Older Adults and STIs
Sexually transmitted infections (STIs) can be passed from one person to another during any type of sex. This includes oral, vaginal, and anal sex. Anyone who is sexually active could be at risk for STIs. If both you and your partner have had sex only with each other for many years, you're not likely to be at risk. But if you have sex with more than one person, or recently had a new sex partner, this sheet is for you. STIs include chlamydia, syphilis, gonorrhea, genital herpes, genital warts, trichomonas, and HIV. You can also get HIV by sharing syringe needles.
Age is no protection
STIs may seem like a young person’s problem. Not true. Anyone who has sex could catch an STI. And never assume that the person you're having sex with can't have an STI just because they're an older adult.
What puts you at risk?
Most STIs are passed through contact with the body fluids, genital sores, or blood of an infected person. You’re at risk if you:
Have had sex with even 1 person who has an STI
Have multiple sex partners
Have had sex with a new or casual partner without using a latex condom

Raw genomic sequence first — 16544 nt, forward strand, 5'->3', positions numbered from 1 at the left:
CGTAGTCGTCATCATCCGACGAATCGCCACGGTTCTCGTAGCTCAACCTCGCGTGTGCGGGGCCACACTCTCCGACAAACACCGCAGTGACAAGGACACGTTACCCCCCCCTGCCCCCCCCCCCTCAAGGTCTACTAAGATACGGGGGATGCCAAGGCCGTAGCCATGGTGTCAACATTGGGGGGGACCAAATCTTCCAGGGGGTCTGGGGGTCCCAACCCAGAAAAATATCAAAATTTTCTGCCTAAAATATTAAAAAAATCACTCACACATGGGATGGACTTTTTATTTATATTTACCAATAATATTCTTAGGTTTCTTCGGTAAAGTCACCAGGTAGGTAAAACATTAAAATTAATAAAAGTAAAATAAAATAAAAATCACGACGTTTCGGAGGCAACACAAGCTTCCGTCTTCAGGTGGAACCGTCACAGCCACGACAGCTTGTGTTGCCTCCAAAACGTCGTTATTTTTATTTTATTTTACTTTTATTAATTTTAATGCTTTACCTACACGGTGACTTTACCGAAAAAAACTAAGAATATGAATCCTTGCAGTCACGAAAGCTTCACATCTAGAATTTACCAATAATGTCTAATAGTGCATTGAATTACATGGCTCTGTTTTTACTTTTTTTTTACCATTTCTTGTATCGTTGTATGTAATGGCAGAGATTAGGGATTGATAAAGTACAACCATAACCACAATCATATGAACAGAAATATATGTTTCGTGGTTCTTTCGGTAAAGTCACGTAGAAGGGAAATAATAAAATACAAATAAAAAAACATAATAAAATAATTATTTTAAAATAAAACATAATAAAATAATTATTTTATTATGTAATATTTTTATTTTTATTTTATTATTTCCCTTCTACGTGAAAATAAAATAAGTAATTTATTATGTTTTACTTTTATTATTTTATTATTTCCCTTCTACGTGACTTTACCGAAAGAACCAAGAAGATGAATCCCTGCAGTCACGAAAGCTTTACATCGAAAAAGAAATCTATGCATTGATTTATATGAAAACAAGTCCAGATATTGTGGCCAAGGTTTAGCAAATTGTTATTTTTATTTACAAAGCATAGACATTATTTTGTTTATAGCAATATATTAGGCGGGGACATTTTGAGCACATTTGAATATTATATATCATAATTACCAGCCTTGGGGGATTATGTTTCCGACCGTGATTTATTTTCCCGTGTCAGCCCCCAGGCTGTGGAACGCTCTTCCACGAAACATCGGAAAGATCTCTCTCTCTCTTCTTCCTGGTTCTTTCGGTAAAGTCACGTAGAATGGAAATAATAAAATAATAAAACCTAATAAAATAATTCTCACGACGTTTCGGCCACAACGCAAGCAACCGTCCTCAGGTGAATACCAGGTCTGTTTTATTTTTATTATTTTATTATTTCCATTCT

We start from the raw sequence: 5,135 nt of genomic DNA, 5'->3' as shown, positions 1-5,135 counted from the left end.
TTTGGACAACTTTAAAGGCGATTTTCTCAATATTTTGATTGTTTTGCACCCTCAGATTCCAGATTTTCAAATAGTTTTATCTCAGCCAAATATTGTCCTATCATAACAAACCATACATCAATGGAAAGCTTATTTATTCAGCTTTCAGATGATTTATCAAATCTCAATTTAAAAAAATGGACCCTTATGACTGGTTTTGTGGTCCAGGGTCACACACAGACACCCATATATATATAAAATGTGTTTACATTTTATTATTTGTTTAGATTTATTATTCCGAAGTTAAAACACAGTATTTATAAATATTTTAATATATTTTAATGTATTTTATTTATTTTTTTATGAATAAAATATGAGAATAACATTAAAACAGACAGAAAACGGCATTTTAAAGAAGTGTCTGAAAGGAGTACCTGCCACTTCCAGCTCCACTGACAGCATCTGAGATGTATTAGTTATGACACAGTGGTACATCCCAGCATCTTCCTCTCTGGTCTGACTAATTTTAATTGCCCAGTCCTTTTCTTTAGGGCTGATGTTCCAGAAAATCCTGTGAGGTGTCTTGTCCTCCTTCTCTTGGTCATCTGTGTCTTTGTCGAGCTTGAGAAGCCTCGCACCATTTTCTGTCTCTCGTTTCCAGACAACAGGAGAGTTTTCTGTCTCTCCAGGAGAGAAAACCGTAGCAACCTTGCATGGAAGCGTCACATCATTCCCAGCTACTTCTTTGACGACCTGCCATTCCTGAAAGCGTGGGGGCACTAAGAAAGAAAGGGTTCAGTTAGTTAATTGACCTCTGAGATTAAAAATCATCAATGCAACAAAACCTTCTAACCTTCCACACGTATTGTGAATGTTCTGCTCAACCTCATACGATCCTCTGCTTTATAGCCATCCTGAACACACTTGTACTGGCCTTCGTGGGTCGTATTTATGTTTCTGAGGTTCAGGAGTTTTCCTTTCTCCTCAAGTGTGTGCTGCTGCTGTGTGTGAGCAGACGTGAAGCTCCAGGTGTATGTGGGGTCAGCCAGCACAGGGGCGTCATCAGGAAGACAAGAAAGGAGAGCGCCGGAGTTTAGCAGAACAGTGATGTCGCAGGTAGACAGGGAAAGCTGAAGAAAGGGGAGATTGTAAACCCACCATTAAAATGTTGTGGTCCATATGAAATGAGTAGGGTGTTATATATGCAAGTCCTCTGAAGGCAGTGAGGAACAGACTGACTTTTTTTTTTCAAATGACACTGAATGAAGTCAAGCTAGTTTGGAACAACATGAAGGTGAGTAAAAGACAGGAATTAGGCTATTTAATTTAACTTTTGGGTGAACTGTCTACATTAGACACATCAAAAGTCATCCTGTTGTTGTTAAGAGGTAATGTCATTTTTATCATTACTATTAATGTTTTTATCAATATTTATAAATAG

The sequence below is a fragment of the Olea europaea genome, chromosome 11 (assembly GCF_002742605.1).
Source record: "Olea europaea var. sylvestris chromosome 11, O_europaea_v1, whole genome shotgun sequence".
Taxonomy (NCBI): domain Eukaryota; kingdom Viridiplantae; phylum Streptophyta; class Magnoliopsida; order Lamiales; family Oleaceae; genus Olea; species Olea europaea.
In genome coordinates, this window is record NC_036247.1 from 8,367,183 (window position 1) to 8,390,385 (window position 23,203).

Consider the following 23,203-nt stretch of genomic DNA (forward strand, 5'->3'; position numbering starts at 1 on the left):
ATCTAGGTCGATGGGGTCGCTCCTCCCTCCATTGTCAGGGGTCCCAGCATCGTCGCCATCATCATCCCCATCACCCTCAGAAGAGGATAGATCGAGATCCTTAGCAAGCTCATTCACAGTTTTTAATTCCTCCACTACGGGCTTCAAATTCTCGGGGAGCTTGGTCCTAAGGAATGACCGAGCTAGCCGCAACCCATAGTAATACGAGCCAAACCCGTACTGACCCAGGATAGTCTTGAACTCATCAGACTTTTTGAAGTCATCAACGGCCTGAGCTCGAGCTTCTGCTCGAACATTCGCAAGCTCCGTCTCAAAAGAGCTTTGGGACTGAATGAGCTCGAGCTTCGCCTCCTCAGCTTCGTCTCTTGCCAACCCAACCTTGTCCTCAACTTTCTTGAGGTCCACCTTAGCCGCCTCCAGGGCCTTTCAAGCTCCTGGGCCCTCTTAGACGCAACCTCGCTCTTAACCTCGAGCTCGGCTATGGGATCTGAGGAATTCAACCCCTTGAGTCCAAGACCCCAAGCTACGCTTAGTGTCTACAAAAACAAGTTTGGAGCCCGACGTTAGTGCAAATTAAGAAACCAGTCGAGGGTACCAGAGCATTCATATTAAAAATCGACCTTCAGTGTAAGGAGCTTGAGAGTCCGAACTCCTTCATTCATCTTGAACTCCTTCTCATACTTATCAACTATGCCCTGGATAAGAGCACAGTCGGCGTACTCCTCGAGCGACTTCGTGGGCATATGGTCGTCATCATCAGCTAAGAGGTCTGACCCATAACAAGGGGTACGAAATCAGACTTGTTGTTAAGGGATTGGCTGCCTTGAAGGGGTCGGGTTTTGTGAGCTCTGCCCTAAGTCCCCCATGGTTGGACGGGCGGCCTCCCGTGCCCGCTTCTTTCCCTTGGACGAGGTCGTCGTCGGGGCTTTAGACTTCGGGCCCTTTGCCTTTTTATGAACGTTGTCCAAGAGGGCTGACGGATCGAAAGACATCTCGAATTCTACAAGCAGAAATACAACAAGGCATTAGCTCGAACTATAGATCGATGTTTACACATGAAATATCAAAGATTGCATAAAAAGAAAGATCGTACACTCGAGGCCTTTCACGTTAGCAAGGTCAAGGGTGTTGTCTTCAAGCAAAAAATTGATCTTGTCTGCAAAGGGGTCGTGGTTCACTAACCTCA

Think that any of the above could be true for a past or present sex partner
If you think you’re at risk for an STI, get tested. The sooner you know about an STI, the sooner it can be treated. Getting early treatment reduces the damage an STI does to your body. It also makes it less likely you'll pass the infection to someone else. When you’re tested, you’ll get a chance to talk with a healthcare provider about your risks. You can also talk about how to keep from getting other STIs and spreading the disease to others.
Getting test results
For some STIs, results are ready right away. For others, results can take up to 1 week. Talking with a provider about the results can help you understand exactly what they mean. If your risk continues after you’ve been tested, you may be advised to repeat the test from time to time. If you find that you do have an STI, your provider can help you tell your partners. Then they can get tested and treated, too.
How to protect yourself
If you have sex, there are a few simple rules for protecting yourself:
Limit the number of sex partners you have.
Use a latex condom and water-based lubricant each time you have sex.
Before you have sex, talk with your partners about your sexual history, getting tested for HIV and other STIs, and whether either of you have ever injected illegal drugs.
You can find more information on STIs at the CDC’s sexually transmitted diseases website at www.cdc.gov/std/default.htm.